The proposals for massive new networks of CO2 pipelines for transporting captured carbon to sites for sequestration present new threats to local communities and the environment. CO2 is toxic at high concentrations, can travel large distances after a pipeline rupture, and pipelines carrying it are particularly susceptible to fractures. In 2020, for instance, one pipeline ruptured in Mississippi. Months after the rupture, residents of Satartia, Mississippi still reported mental fogginess, lung and stomach issues, and fatigue.
There have been repeated calls from environmental groups for stricter safety regulations on CO2 pipelines, and for a moratorium on CO2 pipelines as long as these safeguards don’t exist. Environmental experts also argue that the U.S. should not focus its investments in carbon capture and storage at all because it’s a false and harmful solution to the problem of continuing to burn fossil fuels. The vacancy at the helm of PHMSA is cause for concern especially because developers are seeking to build CO2 pipelines before any safeguards exist.
Meanwhile, the Biden administration is attempting to kick-start a hydrogen pipeline buildout, as it is hoped green hydrogen can work as an energy-dense, zero-carbon fuel for things that are otherwise hard to decarbonize, like airplanes or concrete production.The Infrastructure Investment and Jobs Act of 2021 established $9.5 billion for clean hydrogen initiatives, including hydrogen hubs and clean hydrogen manufacturing programs for decarbonization. The Inflation Reduction Act of 2022 also offered a production tax credit for clean hydrogen and fuel cell technologies projects.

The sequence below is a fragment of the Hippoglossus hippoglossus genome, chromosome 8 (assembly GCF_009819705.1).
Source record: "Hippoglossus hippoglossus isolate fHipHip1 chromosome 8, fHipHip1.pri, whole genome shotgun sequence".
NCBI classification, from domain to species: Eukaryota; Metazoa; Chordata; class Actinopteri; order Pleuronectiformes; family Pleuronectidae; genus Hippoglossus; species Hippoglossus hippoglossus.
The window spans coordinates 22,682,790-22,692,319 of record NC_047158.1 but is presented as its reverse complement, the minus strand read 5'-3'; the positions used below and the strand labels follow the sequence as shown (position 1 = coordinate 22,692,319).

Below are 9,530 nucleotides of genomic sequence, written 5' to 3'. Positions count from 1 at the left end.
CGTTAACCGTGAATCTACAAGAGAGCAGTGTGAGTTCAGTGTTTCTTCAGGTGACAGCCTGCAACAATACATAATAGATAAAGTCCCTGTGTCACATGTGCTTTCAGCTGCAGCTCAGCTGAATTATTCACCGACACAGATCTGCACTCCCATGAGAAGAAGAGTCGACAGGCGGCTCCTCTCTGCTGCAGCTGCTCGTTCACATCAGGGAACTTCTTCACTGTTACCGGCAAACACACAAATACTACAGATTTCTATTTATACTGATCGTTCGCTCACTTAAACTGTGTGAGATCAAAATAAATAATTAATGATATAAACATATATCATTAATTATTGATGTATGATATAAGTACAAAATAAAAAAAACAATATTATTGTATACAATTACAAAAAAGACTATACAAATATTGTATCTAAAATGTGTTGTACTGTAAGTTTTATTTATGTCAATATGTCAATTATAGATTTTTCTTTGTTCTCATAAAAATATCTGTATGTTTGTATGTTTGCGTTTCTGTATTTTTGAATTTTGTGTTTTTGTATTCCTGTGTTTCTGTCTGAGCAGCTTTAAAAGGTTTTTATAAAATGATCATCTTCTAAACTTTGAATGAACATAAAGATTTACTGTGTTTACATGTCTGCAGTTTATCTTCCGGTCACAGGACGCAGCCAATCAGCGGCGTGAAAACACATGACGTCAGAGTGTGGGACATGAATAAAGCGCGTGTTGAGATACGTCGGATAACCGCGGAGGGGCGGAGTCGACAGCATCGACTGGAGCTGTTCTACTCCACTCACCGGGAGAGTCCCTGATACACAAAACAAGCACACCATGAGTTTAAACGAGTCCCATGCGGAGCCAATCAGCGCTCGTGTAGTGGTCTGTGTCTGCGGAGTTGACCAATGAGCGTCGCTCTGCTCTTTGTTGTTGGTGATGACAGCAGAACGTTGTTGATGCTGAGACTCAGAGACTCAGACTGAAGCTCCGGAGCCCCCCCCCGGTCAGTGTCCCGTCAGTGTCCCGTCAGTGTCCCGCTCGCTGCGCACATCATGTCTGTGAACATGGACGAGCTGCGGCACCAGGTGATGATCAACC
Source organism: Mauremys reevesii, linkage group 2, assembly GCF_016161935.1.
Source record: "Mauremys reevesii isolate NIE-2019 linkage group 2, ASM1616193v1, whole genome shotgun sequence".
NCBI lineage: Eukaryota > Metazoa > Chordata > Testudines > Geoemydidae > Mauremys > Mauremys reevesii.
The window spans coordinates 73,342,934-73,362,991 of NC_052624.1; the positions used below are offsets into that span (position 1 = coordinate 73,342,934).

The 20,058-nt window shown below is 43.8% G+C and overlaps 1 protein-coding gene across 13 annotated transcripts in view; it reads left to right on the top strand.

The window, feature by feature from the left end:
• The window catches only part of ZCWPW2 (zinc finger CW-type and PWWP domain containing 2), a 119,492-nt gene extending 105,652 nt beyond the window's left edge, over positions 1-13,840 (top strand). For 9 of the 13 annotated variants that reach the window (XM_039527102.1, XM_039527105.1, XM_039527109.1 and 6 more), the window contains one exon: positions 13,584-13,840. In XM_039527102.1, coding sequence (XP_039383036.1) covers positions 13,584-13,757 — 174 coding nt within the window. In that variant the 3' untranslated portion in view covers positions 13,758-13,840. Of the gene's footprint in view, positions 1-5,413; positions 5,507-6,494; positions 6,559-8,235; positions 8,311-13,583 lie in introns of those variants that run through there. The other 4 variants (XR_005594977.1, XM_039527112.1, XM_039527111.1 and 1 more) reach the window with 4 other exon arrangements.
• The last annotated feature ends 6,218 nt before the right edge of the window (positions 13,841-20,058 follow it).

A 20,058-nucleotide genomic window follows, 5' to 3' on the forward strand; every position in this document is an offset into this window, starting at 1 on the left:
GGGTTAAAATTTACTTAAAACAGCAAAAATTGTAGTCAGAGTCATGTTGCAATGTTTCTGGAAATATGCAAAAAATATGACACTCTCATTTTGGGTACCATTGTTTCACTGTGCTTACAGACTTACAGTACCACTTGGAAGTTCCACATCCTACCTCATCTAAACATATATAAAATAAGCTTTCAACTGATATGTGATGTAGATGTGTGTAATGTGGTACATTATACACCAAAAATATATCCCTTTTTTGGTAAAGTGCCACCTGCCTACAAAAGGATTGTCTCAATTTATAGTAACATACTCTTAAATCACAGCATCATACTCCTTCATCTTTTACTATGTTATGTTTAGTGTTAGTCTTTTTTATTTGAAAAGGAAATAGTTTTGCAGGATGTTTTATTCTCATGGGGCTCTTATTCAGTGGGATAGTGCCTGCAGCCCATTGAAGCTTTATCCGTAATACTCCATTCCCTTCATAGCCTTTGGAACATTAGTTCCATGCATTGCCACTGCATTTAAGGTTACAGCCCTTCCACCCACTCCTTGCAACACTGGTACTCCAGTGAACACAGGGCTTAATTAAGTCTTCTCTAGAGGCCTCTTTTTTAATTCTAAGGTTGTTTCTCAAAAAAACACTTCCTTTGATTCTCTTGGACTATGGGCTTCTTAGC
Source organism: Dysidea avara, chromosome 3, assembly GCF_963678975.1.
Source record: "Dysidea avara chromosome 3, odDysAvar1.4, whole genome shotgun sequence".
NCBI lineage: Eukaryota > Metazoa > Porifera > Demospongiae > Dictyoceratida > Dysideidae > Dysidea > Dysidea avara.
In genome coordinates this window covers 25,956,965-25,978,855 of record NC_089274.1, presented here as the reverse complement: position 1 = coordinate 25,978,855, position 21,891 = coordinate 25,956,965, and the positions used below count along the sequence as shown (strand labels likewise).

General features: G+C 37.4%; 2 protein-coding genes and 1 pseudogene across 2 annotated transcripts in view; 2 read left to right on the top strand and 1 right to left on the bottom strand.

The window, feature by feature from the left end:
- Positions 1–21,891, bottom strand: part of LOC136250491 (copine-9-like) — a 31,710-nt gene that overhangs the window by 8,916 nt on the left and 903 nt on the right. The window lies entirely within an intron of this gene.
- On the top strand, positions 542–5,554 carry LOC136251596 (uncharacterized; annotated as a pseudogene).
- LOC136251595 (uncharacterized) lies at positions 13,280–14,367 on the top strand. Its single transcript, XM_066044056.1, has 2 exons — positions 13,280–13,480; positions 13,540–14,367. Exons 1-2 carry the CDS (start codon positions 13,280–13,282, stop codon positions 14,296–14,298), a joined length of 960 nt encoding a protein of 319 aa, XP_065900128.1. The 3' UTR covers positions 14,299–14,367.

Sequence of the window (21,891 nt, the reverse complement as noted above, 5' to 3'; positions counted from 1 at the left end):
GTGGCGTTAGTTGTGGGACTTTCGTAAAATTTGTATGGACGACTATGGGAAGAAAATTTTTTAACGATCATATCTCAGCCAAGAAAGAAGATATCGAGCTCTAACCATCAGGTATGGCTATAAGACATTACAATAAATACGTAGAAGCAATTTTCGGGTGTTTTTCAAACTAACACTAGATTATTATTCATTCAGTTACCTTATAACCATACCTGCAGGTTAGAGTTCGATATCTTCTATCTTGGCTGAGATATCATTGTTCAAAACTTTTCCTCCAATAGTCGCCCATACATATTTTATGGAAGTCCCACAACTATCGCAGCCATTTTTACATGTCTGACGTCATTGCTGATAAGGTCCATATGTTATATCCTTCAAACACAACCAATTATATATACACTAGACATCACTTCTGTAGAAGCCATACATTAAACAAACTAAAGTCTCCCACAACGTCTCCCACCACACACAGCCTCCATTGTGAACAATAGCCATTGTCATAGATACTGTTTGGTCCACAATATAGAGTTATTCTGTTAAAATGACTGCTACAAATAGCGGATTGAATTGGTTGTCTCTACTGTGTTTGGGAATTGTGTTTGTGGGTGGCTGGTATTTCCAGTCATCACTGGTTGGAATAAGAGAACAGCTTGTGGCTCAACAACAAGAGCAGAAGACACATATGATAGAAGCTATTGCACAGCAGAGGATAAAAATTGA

Yet hydrogen, being both flammable and transported at extreme pressure, is dangerous. Here it seems like PHMSA doesn’t even know where to start. Recent remarks from Alan Mayberry, Associate Administrator of PHMSA’s Office of Pipeline Safety, implied that “the agency is still trying to get up to speed on the issue and that any potential new regulations—or even advisories for emergency responders—are likely years away.” Mayberry’s specific words were that PHMSA was “kind of scratching [their] head on the next step.” Even as utility companies plan to incorporate hydrogen into their fuel supply, PHMSA is still only in the research phase on hydrogen safety, including leak detection and integrity management.
Obviously, getting safety measures in place is something ideally done before the first monster leak or explosion.
Along with funding the rapid build-out of carbon and hydrogen pipelines, the Biden administration has supported the rapid growth in US exports of LNG abroad from two major facilities on the Gulf Coast, amidst a European energy crisis in the wake of Russia’s war on Ukraine. The IRA reducing natural gas demand in the US hasn’t necessarily reduced supply of LNG, meaning that surplus inventory of gas in US storage was already high earlier this year, and is projected to continue to grow. In response to this, fossil fuel companies have been pushing for over 2,900 miles of pipelines in Louisiana, Texas, and Alaska, for better export capacities to capture the international market.